When surgery is considered
Despite trying a number of medications some people still don’t get good seizure control. There are now other treatment options available to help manage epilepsy and seizures.
One of these options is surgery.
Sometimes epilepsy is caused by a small area of abnormal brain tissue. The abnormal tissue may be a result of some form of head injury, brain infection, or abnormal development – which can later turn into scar tissue and become the focus of seizures.
Some people, predominantly with focal seizures, can benefit from surgery. The goal being to stop or significantly reduce seizures without causing any neurological deficits or problems. Surgery is not usually performed unless it is likely the person will gain significant benefits.
The most common type of surgery aims to remove the epilepsy ‘focus’ – that is where the seizures start in the brain. Sometimes this focus is obvious and can be seen on scans, and sometimes it is not any may only be detected after a period of monitoring.
Surgery is considered when:
- Seizures are not responding to medication
- There is a focal onset of the seizures
- Seizures are of a particularly dangerous or debilitating type (such as ‘drop attacks’ or status epilepticus)
- Seizures occur many times a day, making normal life impossible
- The cause of the seizures requires surgery, such as a brain tumour
Epilepsy programs for surgery are based in major public hospitals. The build up to surgery involves a number of tests and prolonged monitoring and recording of seizures. There is a chance that at the end of the work-up, tests may show that surgery is not possible.
A large range of tests are done to pinpoint what part of the brain the seizures are originating from. These will be explained to you before they are done. This is an important time to ask questions.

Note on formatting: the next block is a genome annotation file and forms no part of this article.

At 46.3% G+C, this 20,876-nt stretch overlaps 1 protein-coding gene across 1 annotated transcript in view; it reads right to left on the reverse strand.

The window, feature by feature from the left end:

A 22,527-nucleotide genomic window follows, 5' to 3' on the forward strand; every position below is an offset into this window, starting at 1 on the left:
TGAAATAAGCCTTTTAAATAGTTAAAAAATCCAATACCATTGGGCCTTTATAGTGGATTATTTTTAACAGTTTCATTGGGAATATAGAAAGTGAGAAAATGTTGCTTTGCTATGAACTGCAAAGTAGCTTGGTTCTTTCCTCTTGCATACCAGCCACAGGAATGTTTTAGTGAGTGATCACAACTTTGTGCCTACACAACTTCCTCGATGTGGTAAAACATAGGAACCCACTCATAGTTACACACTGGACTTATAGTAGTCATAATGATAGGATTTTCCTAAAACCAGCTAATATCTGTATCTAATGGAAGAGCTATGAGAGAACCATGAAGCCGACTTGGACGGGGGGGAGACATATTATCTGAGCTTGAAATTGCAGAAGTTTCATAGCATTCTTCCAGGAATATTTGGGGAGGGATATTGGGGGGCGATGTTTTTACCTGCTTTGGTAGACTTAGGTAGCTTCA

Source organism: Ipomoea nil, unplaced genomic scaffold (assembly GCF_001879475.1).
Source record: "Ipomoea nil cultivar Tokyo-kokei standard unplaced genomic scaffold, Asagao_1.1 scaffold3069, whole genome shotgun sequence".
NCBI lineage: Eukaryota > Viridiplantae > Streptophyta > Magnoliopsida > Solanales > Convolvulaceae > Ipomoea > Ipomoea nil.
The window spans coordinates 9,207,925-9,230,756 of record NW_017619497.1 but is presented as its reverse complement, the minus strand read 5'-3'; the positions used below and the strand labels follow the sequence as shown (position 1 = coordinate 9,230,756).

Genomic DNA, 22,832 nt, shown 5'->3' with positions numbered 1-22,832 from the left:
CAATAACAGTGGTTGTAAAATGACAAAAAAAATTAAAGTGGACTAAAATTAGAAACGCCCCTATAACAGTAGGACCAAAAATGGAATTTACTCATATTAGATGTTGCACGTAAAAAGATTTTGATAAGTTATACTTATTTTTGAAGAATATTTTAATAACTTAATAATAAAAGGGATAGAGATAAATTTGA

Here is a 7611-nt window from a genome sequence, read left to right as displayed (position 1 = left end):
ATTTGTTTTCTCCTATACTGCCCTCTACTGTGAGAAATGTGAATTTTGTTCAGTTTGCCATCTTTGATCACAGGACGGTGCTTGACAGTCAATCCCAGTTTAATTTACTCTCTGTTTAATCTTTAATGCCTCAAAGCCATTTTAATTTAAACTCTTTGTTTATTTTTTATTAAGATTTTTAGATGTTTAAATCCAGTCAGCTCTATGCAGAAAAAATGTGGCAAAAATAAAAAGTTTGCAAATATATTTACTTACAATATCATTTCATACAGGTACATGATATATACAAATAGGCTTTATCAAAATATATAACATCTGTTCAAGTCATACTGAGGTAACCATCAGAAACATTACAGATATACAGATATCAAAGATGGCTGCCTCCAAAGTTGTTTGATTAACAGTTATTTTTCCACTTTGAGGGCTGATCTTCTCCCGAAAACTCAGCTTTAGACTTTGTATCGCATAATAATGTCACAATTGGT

The tests often include:
- Videotelemetry EEG
- MRI scan
- SPECT scans
- PET scan
- Neuropsychological evaluation
- Psychiatry visit
- A routine visit from a psychiatrist is common. The surgical program is not easy and is stressful. The psychiatrist will assess how each person is coping, how they may cope with surgery and help them move towards a positive outcome.
Once the entire work-up has been finished, a team conference is called including the person with epilepsy, and a decision is made as to whether successful surgery is possible. Depending on this outcome, there may be a few further tests to follow.
Making the decision to have surgery can be very stressful. Before surgery, it is essential to discuss all your worries or concerns with your neurologist and epilepsy nurse.
If your seizures are not well controlled with medication, speak with your doctor about surgery as an option for you.
For more information about surgery:
EAA Seizure Smart – Surgery for Epilepsy factsheet.
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